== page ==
Degree Name

MA (Master of Arts)



Date of Award


Committee Chair or Co-Chairs

Jennifer Axsom Adler

Committee Members

Steven Nash, Tom Lee


For over two hundred years, historians have debated the historical importance of early Tennessee migrants in shaping the state’s history. These discussions center around North Carolina's impact compared to Virginia's. By shifting discourse to the retention of migrant mentalities, the overwhelming influence of Virginia emerges through the continuity of privilege and commodification schemata. This study employs an interdisciplinary methodological approach combining schema theory, memory studies, and material culture analysis to outline the retention of mentalities from Tidewater, Virginia, to East Tennessee during the early settlement period. By utilizing the case study of John Carter of Watauga (1728-1781), the research illustrates how Virginian origins shaped settlers’ perceptions of privilege through inheritance, ordered society, and models of success, as well as commodification through ownership, resource extraction, and speculation. Findings reveal that Virginian mental frameworks were foundational paradigms, guiding settlers’ actions and perpetuating hierarchical structures within Tennessee society. Despite the opportunity for deviation that migration and community establishment provided, elite settlers chose to assimilate and reestablish the dominant position of Virginian schemata within their new environment. The persistence of Virginian schemata in Tennessee informs broader questions of identity formation, migrant nostalgia, and the enduring legacy of colonial mentalities in shaping American history.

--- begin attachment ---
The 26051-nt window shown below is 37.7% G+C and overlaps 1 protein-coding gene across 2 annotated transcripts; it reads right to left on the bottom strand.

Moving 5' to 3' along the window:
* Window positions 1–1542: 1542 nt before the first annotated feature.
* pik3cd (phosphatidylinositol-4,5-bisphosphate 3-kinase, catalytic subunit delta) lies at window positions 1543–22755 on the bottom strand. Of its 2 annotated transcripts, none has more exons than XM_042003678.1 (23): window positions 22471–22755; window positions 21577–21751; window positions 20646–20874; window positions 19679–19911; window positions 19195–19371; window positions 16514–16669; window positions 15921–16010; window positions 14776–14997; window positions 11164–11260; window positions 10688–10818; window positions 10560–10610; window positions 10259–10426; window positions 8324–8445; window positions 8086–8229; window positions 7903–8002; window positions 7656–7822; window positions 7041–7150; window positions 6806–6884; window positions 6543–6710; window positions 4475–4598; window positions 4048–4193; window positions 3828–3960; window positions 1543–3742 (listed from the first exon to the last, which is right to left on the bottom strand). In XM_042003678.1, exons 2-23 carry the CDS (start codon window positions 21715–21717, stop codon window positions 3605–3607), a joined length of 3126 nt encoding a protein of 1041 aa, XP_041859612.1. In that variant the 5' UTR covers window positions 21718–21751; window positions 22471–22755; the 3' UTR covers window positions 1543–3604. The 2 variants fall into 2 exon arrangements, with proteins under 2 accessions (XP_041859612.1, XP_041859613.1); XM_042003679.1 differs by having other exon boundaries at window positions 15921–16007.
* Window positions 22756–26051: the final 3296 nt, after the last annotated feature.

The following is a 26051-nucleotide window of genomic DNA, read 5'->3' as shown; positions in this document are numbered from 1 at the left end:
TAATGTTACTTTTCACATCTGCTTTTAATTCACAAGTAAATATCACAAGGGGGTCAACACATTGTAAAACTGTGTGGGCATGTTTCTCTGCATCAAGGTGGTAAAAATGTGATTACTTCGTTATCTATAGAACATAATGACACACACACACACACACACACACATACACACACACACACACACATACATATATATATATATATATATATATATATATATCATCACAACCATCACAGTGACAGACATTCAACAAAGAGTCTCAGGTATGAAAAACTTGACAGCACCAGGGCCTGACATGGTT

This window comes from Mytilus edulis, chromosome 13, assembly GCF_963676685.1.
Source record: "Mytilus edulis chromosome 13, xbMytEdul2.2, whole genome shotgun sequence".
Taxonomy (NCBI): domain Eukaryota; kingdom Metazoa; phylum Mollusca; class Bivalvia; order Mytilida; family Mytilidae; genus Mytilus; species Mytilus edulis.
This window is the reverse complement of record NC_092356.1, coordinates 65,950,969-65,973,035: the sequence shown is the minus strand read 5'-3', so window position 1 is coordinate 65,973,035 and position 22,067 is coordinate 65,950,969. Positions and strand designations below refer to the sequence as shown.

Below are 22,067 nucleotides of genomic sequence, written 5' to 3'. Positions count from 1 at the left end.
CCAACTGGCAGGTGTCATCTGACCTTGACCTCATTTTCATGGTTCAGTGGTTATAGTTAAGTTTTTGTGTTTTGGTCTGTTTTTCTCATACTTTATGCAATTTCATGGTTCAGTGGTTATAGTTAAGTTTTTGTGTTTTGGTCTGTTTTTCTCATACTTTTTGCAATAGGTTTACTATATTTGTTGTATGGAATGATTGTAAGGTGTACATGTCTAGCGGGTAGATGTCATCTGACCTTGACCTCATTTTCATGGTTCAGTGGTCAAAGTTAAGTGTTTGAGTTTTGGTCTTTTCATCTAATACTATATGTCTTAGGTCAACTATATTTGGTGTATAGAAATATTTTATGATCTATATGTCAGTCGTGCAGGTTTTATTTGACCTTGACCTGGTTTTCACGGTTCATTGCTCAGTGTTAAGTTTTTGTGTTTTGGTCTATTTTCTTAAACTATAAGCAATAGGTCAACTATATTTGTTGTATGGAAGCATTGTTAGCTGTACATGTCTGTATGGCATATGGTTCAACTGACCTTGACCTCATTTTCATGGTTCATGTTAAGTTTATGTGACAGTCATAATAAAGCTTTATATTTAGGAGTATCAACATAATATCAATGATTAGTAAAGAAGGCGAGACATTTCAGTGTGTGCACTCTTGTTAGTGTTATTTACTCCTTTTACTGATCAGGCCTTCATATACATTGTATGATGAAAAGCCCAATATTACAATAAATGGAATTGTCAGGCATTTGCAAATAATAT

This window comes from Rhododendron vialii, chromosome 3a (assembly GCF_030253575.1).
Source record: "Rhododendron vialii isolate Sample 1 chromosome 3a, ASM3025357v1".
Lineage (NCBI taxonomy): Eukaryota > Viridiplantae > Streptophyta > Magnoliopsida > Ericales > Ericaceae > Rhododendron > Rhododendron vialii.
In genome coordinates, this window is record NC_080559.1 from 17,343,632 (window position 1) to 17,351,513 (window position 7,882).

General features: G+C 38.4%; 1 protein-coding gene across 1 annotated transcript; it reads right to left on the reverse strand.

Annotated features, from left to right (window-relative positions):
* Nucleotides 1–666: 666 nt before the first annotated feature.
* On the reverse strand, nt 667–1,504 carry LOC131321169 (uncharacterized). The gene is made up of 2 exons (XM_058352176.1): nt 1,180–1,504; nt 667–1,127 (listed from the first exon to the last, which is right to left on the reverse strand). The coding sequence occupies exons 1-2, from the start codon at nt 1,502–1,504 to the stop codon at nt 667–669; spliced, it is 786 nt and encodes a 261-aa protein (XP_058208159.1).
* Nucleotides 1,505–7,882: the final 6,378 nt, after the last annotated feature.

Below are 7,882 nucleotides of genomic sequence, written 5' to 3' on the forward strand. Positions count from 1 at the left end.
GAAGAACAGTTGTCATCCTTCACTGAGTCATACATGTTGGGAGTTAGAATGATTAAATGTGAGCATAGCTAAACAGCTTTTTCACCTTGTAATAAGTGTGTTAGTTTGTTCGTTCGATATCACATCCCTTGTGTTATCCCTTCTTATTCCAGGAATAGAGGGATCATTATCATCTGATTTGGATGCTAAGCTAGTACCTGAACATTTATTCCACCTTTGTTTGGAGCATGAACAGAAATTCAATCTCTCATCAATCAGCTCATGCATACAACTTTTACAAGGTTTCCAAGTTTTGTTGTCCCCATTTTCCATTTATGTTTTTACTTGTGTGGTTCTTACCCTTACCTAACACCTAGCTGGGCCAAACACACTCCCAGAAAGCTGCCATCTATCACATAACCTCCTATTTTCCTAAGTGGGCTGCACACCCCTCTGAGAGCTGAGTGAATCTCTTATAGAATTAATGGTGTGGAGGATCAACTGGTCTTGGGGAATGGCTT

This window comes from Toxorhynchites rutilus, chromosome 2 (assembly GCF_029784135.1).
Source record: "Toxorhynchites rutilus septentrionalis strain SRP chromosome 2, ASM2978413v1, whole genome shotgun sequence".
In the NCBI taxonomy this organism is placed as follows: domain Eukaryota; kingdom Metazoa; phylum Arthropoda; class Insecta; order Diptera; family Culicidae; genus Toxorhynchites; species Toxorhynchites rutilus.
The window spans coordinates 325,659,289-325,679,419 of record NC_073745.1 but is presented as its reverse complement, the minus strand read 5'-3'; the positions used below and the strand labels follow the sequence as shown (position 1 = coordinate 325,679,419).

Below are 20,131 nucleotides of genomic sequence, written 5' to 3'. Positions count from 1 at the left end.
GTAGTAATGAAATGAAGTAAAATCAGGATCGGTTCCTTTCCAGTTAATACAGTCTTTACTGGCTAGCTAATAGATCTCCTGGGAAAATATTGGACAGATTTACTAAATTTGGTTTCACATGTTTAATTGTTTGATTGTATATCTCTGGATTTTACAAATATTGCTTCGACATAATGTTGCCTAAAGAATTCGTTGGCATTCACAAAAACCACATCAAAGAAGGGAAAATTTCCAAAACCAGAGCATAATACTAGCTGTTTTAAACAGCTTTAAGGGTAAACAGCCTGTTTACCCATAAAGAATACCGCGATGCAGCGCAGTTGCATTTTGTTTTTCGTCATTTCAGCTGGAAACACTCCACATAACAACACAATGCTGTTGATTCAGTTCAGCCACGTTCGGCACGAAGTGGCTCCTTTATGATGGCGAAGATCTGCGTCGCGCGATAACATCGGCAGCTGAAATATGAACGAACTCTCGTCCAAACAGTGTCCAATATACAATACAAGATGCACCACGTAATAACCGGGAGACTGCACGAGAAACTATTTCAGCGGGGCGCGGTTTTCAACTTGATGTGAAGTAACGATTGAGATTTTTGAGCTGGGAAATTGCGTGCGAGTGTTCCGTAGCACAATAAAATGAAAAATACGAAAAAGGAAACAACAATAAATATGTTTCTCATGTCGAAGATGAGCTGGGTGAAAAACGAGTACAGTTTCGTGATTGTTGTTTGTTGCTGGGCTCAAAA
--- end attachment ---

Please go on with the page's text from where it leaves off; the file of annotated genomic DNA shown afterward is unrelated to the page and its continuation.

Document Type

Thesis - unrestricted


Copyright by the authors.